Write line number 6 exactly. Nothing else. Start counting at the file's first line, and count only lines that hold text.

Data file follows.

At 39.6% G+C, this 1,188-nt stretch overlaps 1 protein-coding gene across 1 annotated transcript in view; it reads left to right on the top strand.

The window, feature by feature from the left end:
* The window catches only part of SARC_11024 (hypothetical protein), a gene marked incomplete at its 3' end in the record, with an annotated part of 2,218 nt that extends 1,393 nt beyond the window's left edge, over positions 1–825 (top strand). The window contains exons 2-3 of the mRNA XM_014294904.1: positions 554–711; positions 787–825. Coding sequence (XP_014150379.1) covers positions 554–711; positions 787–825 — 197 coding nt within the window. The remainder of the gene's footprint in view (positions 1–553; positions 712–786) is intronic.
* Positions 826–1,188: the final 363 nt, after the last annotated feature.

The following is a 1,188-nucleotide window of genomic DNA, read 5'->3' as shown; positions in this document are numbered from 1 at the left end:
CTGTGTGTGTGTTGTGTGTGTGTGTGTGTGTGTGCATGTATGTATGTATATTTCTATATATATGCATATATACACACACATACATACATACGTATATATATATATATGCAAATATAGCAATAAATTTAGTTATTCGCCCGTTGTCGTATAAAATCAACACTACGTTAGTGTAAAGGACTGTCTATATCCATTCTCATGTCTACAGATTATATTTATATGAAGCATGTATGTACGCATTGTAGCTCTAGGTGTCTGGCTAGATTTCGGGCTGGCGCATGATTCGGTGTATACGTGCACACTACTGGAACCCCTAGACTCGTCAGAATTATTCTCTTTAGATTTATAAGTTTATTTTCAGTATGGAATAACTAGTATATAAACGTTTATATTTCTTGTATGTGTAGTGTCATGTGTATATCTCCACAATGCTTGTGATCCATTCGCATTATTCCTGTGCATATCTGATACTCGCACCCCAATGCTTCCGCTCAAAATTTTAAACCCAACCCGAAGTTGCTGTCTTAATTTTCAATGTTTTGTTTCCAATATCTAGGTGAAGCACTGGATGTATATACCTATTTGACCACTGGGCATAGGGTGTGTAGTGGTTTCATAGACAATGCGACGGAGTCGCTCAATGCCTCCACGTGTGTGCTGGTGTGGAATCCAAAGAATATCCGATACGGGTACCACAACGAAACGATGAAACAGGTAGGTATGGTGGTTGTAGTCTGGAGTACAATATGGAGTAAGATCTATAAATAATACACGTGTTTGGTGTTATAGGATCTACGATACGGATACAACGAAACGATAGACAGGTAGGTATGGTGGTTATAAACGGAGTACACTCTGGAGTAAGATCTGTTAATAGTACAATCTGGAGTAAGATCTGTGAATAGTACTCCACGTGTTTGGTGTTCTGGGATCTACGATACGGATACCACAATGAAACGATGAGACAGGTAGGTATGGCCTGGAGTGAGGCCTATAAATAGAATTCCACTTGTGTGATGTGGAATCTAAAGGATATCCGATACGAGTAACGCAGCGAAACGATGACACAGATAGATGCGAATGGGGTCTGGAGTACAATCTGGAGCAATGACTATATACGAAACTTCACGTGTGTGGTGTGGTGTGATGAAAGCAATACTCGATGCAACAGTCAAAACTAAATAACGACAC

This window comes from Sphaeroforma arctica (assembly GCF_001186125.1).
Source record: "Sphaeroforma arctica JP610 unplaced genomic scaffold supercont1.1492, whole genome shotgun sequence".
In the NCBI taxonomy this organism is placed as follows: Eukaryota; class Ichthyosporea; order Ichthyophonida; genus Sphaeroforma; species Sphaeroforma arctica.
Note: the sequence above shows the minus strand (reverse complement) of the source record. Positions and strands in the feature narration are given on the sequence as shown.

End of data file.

CTGTGTGTGTGTTGTGTGTGTGTGTGTGTGTGTGCATGTATGTATGTATATTTCTATATATATGCATATATACACACACATACATACATACGTATATATATATATATGCAAATATAGCAATAAATTTAGTTATTCGCCCGTTGTCGTATAAAATCAACACTACGTTAGTGTAAAGGACTGTCTATATCCATTCTCATGTCTACAGATTATATTTATATGAAGCATGTATGTACGCATTGTAGCTCTAGGTGTCTGGCTAGATTTCGGGCTGGCGCATGATTCGGTGTATACGTGCACACTACTGGAACCCCTAGACTCGTCAGAATTATTCTCTTTAGATTTATAAGTTTATTTTCAGTATGGAATAACTAGTATATAAACGTTTATATTTCTTGTATGTGTAGTGTCATGTGTATATCTCCACAATGCTTGTGATCCATTCGCATTATTCCTGTGCATATCTGATACTCGCACCCCAATGCTTCCGCTCAAAATTTTAAACCCAACCCGAAGTTGCTGTCTTAATTTTCAATGTTTTGTTTCCAATATCTAGGTGAAGCACTGGATGTATATACCTATTTGACCACTGGGCATAGGGTGTGTAGTGGTTTCATAGACAATGCGACGGAGTCGCTCAATGCCTCCACGTGTGTGCTGGTGTGGAATCCAAAGAATATCCGATACGGGTACCACAACGAAACGATGAAACAGGTAGGTATGGTGGTTGTAGTCTGGAGTACAATATGGAGTAAGATCTATAAATAATACACGTGTTTGGTGTTATAGGATCTACGATACGGATACAACGAAACGATAGACAGGTAGGTATGGTGGTTATAAACGGAGTACACTCTGGAGTAAGATCTGTTAATAGTACAATCTGGAGTAAGATCTGTGAATAGTACTCCACGTGTTTGGTGTTCTGGGATCTACGATACGGATACCACAATGAAACGATGAGACAGGTAGGTATGGCCTGGAGTGAGGCCTATAAATAGAATTCCACTTGTGTGATGTGGAATCTAAAGGATATCCGATACGAGTAACGCAGCGAAACGATGACACAGATAGATGCGAATGGGGTCTGGAGTACAATCTGGAGCAATGACTATATACGAAACTTCACGTGTGTGGTGTGGTGTGATGAAAGCAATACTCGATGCAACAGTCAAAACTAAATAACGACAC